This week, CSI: Cyber launches right into it. There’s some sort of perilous airplane situation going on. It’s so urgent that Agent Mundo needs two phones to handle the situation.
The attack has taken down the Wi-Fi on a handful of flights originating from Miami, a coordinated attack of some sort. Authorities round up the suspects on each flight, including a 16-year-old teen named Willa.
Nelson determines that each of the suspects executed a DDoS attack on the planes’ routers. “Phones aren’t supposed to be able to send that many data packets!” Mundo adds. Soon, everyone on the flight finds out that their credit card data has been stolen.
By analyzing the unique signatures in the code (why are all these genius hackers signing their code?), Krumitz figures out who’s behind all of it: l0m1s, a legendary hacker.
The FBI airlifts Krumitz to Miami to handle the situation. There’s a lot of majestic slo-mo.
Also, this face.
Krumitz has found a common file on all of the suspects’ phones that hijacks their OS. Nelson, do you have a good analogy for this? “A custom code that gains complete control over the OS and suffocates its security features like a boa constrictor.” Sure! (???)
The virus was loaded onto all of the phones via an airport charging station. “That’s our crime scene,” Ryan says, pointing to the most boring crime scene in the universe.
This is a practice called “juice jacking,” a very silly name for a very un-silly cybercrime. It looks like this:
And it gets worse. While clearing the terminal, which is now a crime scene, Agent Ryan stumbles across a dead body napping on a pillow covered in an enormous bloodstain.
Airports have, I think, roughly 18 security guards and 4 billion cameras for every one passenger, and nobody noticed the dead body bleeding profusely? Ooooooooooooookay.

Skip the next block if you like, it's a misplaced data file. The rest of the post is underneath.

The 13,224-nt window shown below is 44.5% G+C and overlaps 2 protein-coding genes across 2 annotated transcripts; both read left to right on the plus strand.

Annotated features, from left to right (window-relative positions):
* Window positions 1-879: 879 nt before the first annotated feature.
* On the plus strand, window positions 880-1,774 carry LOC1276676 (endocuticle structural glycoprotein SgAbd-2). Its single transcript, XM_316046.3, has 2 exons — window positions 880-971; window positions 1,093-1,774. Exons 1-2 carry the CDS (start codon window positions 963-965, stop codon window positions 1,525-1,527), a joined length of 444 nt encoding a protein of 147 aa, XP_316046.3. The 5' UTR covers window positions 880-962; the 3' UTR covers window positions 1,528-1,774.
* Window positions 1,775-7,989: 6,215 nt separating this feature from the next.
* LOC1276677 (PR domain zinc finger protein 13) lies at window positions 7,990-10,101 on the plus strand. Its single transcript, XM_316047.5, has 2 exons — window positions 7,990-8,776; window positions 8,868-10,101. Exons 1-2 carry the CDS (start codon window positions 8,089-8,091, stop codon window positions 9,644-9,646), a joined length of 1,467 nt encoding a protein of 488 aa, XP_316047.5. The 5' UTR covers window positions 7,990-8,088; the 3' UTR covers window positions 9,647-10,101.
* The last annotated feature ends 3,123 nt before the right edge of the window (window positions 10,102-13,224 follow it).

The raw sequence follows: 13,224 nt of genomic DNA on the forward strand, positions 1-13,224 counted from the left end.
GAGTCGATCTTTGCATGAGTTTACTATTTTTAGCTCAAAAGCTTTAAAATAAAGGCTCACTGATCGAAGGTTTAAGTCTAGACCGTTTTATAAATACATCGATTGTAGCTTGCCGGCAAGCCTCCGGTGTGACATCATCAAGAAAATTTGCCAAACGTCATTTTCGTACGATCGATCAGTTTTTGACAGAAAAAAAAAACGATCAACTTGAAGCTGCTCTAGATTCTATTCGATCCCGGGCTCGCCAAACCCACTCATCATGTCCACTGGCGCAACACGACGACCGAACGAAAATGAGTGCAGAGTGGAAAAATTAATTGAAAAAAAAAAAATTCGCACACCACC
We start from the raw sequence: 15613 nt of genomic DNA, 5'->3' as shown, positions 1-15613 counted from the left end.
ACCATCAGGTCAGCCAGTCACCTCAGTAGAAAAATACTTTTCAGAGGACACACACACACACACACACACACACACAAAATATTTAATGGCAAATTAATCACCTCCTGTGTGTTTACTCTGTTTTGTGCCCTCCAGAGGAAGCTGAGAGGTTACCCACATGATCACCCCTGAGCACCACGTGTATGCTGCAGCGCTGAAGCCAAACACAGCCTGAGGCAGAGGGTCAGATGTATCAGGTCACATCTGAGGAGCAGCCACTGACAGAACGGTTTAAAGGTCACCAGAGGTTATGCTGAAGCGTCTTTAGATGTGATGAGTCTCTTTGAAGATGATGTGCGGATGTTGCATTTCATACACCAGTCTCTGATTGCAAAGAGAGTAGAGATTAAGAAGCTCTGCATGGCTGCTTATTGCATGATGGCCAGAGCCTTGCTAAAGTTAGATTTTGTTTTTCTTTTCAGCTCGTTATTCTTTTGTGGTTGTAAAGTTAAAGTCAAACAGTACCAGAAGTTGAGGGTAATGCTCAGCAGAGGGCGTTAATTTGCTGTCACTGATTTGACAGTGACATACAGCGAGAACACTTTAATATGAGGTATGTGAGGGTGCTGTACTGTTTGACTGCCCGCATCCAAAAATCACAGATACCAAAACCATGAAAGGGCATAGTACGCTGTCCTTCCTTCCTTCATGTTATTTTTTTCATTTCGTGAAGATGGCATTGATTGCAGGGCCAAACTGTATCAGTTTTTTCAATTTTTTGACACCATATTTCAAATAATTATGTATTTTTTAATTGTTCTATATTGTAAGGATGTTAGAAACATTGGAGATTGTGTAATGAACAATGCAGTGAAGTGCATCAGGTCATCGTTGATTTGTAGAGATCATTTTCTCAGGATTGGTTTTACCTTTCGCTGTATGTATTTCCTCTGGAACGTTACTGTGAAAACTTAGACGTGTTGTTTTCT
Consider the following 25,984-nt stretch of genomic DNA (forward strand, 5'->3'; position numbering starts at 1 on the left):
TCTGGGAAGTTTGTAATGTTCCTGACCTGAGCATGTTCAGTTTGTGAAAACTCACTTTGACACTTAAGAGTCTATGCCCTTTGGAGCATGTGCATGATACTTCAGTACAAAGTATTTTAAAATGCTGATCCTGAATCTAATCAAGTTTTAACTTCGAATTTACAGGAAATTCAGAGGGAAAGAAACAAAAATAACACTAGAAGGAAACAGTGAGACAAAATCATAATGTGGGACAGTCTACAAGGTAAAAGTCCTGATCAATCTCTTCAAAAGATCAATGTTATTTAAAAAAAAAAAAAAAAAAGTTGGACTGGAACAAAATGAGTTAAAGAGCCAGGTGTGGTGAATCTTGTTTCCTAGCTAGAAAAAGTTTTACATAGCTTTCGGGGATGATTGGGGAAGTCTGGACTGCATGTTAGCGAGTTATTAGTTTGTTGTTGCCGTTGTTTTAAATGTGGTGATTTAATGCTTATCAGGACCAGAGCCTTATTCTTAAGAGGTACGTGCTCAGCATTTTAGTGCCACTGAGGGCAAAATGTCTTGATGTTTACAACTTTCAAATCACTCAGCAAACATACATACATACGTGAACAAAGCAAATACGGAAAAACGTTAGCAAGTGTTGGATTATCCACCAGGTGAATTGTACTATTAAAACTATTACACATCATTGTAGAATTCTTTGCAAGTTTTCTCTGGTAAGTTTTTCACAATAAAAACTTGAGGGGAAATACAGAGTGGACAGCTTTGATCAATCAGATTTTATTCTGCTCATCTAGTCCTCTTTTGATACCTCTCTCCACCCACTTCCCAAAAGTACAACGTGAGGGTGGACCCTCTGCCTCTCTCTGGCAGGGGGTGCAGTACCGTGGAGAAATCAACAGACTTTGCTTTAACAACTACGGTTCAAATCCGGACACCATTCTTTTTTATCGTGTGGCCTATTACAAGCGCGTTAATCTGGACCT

Somehow, even with all the juice jacking (still, lol) and the dead body, things get worse. l0m1s is distributing ransomware.
Back at the airport, security footage shows the dead woman being led away from the charging station by one of the hackers, a diversion so that the other can install the juice jacker.
The team combs through security X-rays and finds the wizard hat logos that all of the juice jackers use to show affiliation to their hacker collective.
Which leads me to a larger point: All of the hackers on CSI: Cyber are vain as hell. They just can’t resist adding signatures and logos to their hacks. I’m like 99 percent sure that if hackers didn’t do that, then the bumbling nerds at C-TOC wouldn’t solve a single crime.
The team traces purchases made with stolen credit cards to the hackers’ location and another chase scene, always starring James Van Der Beek, ensues.
A guy who is definitely not JVDB tackles a suspect into a table.
Once in custody, the hackers explain how the woman died. She ran into a bathroom door. I am not making this up.
The hackers are terrified that l0m1s, whom they only know from interacting online, will ruin their “cred.”
l0m1s keeps taunting Krumitz with this terrifying graphic.
Krumitz is so mad.
Mundo is so worried.
With the clock ticking down before l0m1s releases all of the victims’ private data, Krumitz figures out that l0m1s is using file time signatures pulled from the juice jacker. (Please read the preceding sentence twice because even I don’t fully comprehend it.)
Cut to: Krumitz and Ryan talking to Willa’s dad. Remember? The teen from the beginning of the episode? “This is insane! Willa’s not a hacker!” Just then, Willa walks in with a very “whoooooops, I got caught” look on her face.
“Gotcha,” brags Krumitz, having finally bested a teenage girl with the help of the virtually endless resources of the federal government.
But something doesn’t feel right. Agent Ryan deduces that Krumitz really found out l0m1s’s ID by bundling a trojan with a ransom payout in order to hack her computer’s webcam. It was an illegal, unconstitutional search that should get him sent to jail. As punishment, Krumitz gets a stern talking-to. He didn’t get off easy. It is the sternest talking-to in CSI history.
That’s how the episode ends. Sad, poor Krumitz.